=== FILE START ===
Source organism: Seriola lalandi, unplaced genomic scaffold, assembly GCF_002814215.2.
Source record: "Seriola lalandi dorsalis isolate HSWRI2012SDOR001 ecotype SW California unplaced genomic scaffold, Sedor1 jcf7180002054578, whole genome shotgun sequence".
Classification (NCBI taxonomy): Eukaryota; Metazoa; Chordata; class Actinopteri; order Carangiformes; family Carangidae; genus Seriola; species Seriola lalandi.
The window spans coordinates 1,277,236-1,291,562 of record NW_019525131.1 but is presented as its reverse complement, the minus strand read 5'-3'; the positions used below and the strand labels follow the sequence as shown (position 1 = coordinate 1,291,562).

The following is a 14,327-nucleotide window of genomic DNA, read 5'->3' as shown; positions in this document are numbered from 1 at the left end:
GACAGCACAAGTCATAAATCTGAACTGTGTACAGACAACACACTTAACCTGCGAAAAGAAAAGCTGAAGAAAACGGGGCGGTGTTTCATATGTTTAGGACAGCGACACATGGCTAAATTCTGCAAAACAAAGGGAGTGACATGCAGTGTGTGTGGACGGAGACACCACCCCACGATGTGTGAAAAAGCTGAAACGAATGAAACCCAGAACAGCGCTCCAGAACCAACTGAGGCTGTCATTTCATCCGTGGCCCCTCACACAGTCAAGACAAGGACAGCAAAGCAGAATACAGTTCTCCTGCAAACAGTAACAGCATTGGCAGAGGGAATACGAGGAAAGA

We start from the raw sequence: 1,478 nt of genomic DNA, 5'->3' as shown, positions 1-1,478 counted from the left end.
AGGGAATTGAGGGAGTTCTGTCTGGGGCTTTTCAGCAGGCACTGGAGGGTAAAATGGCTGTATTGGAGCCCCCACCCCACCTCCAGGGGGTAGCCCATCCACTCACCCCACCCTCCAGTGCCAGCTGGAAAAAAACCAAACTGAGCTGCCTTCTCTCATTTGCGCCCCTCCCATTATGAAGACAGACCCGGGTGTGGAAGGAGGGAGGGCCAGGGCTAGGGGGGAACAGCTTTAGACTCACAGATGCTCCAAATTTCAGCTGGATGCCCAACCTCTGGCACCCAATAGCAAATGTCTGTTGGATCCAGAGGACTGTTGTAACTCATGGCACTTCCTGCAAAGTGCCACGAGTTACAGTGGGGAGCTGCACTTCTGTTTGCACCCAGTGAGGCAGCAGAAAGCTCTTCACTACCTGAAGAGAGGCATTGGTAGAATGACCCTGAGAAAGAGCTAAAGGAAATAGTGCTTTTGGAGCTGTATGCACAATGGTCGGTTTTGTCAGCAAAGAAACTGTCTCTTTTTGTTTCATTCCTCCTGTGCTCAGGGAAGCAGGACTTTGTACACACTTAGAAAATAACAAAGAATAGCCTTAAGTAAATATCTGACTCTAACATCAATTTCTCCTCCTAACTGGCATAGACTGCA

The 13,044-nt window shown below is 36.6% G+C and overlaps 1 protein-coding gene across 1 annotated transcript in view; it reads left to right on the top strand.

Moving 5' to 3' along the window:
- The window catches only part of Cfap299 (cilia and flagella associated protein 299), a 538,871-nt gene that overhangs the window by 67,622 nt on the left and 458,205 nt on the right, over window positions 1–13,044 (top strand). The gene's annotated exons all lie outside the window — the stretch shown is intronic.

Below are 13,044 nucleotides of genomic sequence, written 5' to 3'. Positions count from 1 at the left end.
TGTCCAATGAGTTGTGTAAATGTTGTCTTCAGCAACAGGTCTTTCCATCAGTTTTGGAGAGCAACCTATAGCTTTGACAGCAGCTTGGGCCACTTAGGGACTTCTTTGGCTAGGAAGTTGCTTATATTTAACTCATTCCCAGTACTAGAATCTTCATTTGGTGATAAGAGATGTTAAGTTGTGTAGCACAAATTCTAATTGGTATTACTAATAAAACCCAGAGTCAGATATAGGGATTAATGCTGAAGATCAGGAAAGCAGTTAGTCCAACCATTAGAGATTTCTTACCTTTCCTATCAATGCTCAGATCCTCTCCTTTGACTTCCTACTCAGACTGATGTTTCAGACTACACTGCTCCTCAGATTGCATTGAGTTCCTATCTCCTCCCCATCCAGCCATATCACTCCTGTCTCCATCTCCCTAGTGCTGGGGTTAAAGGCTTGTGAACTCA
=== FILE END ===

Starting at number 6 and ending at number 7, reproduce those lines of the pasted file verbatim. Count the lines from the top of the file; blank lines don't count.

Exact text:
GACAGCACAAGTCATAAATCTGAACTGTGTACAGACAACACACTTAACCTGCGAAAAGAAAAGCTGAAGAAAACGGGGCGGTGTTTCATATGTTTAGGACAGCGACACATGGCTAAATTCTGCAAAACAAAGGGAGTGACATGCAGTGTGTGTGGACGGAGACACCACCCCACGATGTGTGAAAAAGCTGAAACGAATGAAACCCAGAACAGCGCTCCAGAACCAACTGAGGCTGTCATTTCATCCGTGGCCCCTCACACAGTCAAGACAAGGACAGCAAAGCAGAATACAGTTCTCCTGCAAACAGTAACAGCATTGGCAGAGGGAATACGAGGAAAGA

We start from the raw sequence: 1,478 nt of genomic DNA, 5'->3' as shown, positions 1-1,478 counted from the left end.